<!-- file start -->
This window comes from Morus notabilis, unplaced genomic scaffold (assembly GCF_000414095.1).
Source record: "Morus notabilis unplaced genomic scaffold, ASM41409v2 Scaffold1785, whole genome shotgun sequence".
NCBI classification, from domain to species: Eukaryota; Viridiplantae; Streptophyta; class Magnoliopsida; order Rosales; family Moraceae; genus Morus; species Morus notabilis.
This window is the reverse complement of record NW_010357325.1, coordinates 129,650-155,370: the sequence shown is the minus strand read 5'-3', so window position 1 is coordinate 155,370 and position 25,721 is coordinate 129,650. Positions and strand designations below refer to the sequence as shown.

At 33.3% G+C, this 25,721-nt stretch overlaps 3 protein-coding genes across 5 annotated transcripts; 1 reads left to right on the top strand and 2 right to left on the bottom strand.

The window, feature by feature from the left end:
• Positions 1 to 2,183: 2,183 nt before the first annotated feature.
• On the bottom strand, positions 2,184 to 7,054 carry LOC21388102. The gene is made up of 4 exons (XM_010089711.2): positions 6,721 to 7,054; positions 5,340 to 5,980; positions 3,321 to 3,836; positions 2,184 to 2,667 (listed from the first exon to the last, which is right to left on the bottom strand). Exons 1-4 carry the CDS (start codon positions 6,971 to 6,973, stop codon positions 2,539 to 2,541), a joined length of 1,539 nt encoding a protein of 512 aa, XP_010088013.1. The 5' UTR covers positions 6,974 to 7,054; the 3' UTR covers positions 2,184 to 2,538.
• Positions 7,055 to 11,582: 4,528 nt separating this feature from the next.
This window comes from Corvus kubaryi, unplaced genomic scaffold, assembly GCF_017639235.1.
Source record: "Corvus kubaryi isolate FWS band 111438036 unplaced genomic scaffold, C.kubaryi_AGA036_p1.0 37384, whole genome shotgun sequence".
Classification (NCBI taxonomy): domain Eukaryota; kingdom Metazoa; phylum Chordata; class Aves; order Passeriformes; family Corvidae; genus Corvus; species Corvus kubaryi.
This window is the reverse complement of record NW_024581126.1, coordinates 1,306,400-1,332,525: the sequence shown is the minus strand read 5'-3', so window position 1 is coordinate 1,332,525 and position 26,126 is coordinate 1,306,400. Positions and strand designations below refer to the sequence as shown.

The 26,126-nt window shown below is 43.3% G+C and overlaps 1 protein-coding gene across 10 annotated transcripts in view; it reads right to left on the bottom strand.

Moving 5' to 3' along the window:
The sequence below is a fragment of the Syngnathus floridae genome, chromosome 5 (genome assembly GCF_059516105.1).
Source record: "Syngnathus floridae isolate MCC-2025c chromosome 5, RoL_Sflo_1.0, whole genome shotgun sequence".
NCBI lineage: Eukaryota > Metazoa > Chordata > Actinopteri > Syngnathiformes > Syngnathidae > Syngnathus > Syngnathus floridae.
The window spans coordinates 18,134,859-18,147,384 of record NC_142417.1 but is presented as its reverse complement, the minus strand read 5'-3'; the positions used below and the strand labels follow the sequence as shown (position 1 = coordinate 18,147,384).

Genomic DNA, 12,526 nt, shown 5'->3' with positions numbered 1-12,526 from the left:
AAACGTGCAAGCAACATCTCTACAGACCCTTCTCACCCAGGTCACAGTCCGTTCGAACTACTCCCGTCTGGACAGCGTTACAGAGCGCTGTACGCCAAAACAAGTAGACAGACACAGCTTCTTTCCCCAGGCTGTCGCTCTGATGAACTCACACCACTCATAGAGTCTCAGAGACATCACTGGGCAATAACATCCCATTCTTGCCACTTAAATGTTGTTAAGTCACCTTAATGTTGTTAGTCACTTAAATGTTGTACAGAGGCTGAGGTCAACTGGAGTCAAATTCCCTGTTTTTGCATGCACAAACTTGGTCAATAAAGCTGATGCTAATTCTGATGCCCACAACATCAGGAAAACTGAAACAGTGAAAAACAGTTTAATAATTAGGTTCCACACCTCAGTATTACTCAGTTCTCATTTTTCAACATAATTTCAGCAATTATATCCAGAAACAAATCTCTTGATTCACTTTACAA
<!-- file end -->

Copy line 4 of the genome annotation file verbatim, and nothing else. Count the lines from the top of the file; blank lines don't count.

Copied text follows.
This window is the reverse complement of record NW_010357325.1, coordinates 129,650-155,370: the sequence shown is the minus strand read 5'-3', so window position 1 is coordinate 155,370 and position 25,721 is coordinate 129,650. Positions and strand designations below refer to the sequence as shown.